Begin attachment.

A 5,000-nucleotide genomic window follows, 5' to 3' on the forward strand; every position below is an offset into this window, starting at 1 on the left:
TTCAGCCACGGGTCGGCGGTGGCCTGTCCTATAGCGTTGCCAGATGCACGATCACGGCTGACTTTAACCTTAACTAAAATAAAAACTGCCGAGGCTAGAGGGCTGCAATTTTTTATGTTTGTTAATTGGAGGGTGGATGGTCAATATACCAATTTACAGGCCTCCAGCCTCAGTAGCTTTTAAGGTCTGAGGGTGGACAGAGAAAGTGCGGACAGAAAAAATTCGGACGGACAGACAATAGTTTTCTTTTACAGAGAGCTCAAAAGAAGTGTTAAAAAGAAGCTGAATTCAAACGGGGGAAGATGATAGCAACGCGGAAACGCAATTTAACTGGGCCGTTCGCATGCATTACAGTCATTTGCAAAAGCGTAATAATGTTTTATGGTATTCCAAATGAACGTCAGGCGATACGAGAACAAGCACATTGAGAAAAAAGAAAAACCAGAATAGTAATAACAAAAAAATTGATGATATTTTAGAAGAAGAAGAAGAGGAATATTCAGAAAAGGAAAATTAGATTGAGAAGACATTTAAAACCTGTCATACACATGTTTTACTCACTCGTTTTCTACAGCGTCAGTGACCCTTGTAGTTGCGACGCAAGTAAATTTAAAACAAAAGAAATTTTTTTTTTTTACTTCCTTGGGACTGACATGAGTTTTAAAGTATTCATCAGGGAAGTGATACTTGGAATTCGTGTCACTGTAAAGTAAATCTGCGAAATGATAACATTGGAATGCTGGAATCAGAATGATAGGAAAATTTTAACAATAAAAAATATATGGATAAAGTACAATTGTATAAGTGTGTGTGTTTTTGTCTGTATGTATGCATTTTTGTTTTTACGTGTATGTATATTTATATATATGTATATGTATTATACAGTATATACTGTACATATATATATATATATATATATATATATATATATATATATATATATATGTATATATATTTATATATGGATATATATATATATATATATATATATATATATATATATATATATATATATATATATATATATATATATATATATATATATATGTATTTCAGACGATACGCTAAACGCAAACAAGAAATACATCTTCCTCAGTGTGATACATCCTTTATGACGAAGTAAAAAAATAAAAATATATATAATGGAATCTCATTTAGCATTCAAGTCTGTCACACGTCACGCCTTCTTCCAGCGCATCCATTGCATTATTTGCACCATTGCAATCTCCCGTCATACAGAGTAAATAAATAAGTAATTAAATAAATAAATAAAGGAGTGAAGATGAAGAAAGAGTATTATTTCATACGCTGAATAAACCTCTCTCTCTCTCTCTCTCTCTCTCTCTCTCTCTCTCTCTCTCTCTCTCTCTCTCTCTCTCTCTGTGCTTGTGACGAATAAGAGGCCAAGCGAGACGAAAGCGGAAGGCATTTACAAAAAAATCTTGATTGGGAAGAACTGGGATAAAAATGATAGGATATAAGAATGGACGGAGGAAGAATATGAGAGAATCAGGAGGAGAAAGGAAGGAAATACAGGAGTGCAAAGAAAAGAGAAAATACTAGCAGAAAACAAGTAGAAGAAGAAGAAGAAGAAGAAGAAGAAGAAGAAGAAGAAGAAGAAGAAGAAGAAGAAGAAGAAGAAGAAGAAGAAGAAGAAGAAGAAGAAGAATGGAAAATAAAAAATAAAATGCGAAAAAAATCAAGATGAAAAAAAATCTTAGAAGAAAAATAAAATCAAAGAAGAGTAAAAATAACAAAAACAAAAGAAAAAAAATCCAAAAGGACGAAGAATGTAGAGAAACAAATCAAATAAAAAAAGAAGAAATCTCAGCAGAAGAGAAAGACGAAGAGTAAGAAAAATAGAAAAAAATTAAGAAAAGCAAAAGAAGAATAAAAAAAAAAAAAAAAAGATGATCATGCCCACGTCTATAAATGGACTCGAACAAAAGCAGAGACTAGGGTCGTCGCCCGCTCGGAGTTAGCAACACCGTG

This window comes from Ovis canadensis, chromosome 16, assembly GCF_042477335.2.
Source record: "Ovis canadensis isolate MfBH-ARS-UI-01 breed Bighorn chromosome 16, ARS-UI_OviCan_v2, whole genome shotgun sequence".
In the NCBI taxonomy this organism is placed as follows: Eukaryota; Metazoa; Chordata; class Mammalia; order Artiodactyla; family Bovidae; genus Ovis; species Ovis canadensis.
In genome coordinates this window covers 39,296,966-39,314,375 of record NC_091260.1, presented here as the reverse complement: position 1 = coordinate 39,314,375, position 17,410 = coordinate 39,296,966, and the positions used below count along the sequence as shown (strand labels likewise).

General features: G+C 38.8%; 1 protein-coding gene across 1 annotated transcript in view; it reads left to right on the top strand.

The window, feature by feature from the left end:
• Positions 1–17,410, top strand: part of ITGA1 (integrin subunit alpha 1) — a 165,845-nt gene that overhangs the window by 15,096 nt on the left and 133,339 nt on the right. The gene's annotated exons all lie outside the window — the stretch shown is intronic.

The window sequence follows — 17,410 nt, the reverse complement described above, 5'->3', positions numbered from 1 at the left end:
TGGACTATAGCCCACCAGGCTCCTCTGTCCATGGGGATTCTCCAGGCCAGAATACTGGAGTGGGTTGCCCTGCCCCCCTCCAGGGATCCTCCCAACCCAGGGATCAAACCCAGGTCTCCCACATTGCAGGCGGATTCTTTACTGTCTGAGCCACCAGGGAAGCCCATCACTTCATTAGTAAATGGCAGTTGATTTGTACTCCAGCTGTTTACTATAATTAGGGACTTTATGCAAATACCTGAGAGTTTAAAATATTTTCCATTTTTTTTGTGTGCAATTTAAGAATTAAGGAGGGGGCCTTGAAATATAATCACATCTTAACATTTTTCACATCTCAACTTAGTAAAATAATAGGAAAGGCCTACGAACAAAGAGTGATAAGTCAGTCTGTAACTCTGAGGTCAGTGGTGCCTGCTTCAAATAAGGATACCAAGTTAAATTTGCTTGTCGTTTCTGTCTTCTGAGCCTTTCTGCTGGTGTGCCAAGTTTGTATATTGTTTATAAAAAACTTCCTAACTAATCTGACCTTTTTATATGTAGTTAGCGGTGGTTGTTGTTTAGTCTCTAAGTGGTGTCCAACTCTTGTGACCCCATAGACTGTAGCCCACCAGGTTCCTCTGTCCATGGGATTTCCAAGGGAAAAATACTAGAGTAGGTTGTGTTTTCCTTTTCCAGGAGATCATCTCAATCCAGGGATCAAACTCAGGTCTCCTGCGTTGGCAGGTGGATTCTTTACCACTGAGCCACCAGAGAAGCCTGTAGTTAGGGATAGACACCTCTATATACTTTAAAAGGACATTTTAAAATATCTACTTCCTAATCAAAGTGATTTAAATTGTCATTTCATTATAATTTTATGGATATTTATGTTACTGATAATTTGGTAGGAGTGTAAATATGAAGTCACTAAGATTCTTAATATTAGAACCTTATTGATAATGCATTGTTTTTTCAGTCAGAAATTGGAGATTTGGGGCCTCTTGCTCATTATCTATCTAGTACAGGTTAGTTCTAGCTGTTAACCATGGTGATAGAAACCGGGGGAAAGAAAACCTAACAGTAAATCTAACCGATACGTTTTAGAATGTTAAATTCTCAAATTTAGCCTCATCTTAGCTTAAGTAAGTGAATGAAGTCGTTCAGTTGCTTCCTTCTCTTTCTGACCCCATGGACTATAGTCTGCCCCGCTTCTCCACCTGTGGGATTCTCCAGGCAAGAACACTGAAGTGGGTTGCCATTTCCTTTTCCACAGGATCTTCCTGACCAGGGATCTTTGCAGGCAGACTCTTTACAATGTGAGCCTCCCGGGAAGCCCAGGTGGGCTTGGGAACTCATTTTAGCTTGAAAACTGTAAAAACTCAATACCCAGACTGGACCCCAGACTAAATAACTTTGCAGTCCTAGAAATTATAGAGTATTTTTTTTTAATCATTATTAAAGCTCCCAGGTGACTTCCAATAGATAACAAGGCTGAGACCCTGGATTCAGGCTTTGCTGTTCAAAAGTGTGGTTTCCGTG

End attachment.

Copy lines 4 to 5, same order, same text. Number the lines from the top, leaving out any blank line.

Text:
Source record: "Ovis canadensis isolate MfBH-ARS-UI-01 breed Bighorn chromosome 16, ARS-UI_OviCan_v2, whole genome shotgun sequence".
In the NCBI taxonomy this organism is placed as follows: Eukaryota; Metazoa; Chordata; class Mammalia; order Artiodactyla; family Bovidae; genus Ovis; species Ovis canadensis.